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Bankruptcy and Personal Loans

[Mar 10, 2009.]

 

There were about 1.1 million consumer bankruptcy filings in the U.S. during 2008, a 31% increase over 2007, according to the American Bankruptcy Institute. For many of those people, filing bankruptcy was seen as the last resort to getting out from under the crushing debt of personal loans, mortgages, credit cards, etc.


So what happens to personal loans and other debs that are owed when a person files bankruptcy? That depends upon the type of bankruptcy filed.


Chapter 7 Bankruptcy


This type of bankruptcy is basically a liquidation of assets. The trustee can sell off some of a person’s assets to help pay debts. After a 90 day period, most of a person’s debts will be discharged, such as unsecured personal loans and credit cards. However, debts that are secured will have to be repaid. Those debts may include auto loans and mortgages. The person filing for bankruptcy will also have to continue making child support, tax, and student loan payments. Any debts that are incurred after a bankruptcy filing will not be discharged.


Chapter 13 Bankruptcy


When filing for Chapter 13 people can usually keep their property. The bankruptcy court will set up a plan for creditors to be paid based upon the filer’s income and circumstances. Payments will continue to be made under the plan until they are paid off or until the end of a period of three to five years. The filer will receive a discharge for their debts at the end of the repayment period. To be approved for Chapter 13, the filer must:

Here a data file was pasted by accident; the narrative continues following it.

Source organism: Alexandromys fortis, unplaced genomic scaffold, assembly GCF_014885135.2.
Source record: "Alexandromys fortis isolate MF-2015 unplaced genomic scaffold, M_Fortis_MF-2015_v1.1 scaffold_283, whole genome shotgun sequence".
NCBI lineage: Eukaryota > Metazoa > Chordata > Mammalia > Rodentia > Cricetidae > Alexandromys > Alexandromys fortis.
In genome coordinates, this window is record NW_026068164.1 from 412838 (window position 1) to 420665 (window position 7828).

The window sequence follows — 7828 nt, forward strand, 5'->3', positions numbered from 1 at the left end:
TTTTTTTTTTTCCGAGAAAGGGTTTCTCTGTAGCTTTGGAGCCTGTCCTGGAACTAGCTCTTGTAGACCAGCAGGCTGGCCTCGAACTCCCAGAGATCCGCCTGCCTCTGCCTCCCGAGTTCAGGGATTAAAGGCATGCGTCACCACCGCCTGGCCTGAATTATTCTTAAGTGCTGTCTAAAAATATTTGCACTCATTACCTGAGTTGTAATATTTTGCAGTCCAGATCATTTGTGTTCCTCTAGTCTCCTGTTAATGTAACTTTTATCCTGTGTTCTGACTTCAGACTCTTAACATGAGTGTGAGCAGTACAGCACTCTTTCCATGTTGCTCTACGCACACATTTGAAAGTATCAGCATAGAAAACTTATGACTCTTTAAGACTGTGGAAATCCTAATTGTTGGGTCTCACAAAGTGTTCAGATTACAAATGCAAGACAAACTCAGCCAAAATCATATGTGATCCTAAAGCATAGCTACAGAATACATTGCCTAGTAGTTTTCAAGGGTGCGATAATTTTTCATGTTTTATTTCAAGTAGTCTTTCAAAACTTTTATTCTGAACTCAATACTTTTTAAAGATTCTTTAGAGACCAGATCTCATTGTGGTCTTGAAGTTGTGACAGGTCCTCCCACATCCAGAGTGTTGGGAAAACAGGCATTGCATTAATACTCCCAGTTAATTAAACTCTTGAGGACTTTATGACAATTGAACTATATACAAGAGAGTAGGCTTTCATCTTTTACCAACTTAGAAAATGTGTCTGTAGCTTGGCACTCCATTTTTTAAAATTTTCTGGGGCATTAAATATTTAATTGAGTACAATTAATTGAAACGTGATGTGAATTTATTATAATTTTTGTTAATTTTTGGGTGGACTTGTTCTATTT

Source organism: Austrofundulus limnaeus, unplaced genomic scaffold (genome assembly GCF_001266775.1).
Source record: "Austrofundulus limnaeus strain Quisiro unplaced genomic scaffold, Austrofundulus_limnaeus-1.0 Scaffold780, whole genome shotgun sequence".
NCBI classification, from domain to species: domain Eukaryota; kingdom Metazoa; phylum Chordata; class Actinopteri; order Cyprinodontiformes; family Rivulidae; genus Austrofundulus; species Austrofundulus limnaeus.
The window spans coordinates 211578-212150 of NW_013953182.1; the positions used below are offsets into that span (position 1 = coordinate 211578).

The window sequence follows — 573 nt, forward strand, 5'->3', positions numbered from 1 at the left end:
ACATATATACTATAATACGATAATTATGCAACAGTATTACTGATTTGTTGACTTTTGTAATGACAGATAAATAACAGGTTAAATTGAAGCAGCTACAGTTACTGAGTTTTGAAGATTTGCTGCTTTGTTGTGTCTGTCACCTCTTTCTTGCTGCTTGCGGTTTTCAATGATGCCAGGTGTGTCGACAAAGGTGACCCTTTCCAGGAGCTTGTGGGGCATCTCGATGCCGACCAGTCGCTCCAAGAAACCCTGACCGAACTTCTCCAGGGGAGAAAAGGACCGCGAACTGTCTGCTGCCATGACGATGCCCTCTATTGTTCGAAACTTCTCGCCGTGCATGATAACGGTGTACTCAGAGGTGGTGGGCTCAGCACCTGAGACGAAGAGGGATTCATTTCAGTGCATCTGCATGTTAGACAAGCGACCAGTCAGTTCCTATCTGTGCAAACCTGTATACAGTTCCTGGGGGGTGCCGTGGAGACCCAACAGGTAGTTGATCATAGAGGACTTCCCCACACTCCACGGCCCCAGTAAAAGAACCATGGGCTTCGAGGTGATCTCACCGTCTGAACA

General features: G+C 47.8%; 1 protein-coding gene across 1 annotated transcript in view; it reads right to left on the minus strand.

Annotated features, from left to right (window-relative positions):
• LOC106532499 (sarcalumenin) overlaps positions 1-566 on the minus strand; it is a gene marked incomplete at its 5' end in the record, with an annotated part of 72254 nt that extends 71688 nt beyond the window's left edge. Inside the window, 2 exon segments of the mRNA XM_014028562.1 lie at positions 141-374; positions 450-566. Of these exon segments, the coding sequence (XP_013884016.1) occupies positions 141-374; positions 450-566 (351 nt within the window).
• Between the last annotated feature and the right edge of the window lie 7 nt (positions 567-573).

Have enough income to make payments


Not have secured debts that total more than $1,010,650


Not have unsecured debts that total more than $336,900.


Anyone who is considering filing for bankruptcy should examine their situation carefully to determine if it is the right move. Among the things they should consider are:


—Whether their wages have been garnished


—How much of their debt is unsecured, such as personal loans or medical bills


—Whether the total amount of their debt is more than they could make payments on


—Do they have lawsuits against them


—If they owe more taxes than they can afford to pay


—If they are being hounded by collection agencies.


A knowledgeable attorney can help sort out whether or not it makes sense to go ahead with a bankruptcy filing. The American Board of Certification has a list of attorneys who can help.

 

About Author:

Francine L. Huff is a freelance journalist and the author of The 25-Day Money Makeover for Women. She has appeared on a variety of TV and radio shows.

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